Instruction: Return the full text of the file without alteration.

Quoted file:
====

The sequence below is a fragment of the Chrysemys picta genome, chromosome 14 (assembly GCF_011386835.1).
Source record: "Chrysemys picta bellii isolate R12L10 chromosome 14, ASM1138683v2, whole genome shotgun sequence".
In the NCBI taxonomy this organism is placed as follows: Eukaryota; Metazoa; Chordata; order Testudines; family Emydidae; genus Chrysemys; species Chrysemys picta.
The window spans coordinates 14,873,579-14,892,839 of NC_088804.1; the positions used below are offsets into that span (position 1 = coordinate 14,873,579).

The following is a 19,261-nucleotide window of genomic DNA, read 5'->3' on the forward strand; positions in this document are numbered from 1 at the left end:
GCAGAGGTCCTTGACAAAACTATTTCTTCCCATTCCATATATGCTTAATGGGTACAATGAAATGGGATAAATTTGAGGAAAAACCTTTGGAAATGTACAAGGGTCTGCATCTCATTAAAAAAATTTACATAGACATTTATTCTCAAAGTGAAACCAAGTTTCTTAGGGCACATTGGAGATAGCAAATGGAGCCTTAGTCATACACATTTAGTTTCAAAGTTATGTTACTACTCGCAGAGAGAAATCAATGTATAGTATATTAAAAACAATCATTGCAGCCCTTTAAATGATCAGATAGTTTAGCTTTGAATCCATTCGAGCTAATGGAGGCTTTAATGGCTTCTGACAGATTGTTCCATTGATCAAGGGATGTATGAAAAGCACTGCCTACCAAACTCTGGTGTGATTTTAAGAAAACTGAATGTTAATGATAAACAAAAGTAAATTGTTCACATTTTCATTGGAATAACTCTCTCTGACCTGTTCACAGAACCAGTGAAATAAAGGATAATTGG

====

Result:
The sequence below is a fragment of the Chrysemys picta genome, chromosome 14 (assembly GCF_011386835.1).
Source record: "Chrysemys picta bellii isolate R12L10 chromosome 14, ASM1138683v2, whole genome shotgun sequence".
In the NCBI taxonomy this organism is placed as follows: Eukaryota; Metazoa; Chordata; order Testudines; family Emydidae; genus Chrysemys; species Chrysemys picta.
The window spans coordinates 14,873,579-14,892,839 of NC_088804.1; the positions used below are offsets into that span (position 1 = coordinate 14,873,579).

The following is a 19,261-nucleotide window of genomic DNA, read 5'->3' on the forward strand; positions in this document are numbered from 1 at the left end:
GCAGAGGTCCTTGACAAAACTATTTCTTCCCATTCCATATATGCTTAATGGGTACAATGAAATGGGATAAATTTGAGGAAAAACCTTTGGAAATGTACAAGGGTCTGCATCTCATTAAAAAAATTTACATAGACATTTATTCTCAAAGTGAAACCAAGTTTCTTAGGGCACATTGGAGATAGCAAATGGAGCCTTAGTCATACACATTTAGTTTCAAAGTTATGTTACTACTCGCAGAGAGAAATCAATGTATAGTATATTAAAAACAATCATTGCAGCCCTTTAAATGATCAGATAGTTTAGCTTTGAATCCATTCGAGCTAATGGAGGCTTTAATGGCTTCTGACAGATTGTTCCATTGATCAAGGGATGTATGAAAAGCACTGCCTACCAAACTCTGGTGTGATTTTAAGAAAACTGAATGTTAATGATAAACAAAAGTAAATTGTTCACATTTTCATTGGAATAACTCTCTCTGACCTGTTCACAGAACCAGTGAAATAAAGGATAATTGG